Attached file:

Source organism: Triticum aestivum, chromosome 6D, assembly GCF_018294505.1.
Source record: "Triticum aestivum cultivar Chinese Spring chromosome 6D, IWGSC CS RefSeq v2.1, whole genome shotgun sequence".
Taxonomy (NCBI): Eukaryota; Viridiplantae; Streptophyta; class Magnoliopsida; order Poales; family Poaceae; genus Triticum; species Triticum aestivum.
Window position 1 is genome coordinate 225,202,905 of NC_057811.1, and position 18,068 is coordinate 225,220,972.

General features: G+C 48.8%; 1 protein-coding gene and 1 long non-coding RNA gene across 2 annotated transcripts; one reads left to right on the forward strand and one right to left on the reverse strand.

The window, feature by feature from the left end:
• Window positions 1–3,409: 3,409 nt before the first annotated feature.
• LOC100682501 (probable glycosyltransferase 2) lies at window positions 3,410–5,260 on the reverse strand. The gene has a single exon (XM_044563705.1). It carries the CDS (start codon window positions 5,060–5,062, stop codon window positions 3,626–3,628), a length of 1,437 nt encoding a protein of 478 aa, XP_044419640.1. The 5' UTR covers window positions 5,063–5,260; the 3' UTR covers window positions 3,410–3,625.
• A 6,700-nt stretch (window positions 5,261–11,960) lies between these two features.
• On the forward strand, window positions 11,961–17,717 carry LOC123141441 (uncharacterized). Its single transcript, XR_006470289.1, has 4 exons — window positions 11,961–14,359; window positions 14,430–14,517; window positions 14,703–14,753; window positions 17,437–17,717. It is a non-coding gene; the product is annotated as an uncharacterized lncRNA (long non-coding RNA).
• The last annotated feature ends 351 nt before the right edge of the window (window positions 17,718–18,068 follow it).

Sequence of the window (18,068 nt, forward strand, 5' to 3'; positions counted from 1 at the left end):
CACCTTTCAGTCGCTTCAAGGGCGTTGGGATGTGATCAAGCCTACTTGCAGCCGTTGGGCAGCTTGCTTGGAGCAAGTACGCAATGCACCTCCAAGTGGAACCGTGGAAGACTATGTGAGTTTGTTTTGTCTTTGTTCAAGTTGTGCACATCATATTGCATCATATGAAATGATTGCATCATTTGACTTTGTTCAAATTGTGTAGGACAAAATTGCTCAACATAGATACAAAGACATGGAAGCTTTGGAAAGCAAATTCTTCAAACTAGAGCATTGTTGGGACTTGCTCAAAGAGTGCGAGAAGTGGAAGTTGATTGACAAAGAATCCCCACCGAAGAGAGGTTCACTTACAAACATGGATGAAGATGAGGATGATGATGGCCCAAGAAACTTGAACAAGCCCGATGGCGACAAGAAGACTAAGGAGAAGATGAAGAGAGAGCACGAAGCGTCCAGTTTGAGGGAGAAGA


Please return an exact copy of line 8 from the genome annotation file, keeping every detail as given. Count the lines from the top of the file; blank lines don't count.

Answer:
• LOC100682501 (probable glycosyltransferase 2) lies at window positions 3,410–5,260 on the reverse strand. The gene has a single exon (XM_044563705.1). It carries the CDS (start codon window positions 5,060–5,062, stop codon window positions 3,626–3,628), a length of 1,437 nt encoding a protein of 478 aa, XP_044419640.1. The 5' UTR covers window positions 5,063–5,260; the 3' UTR covers window positions 3,410–3,625.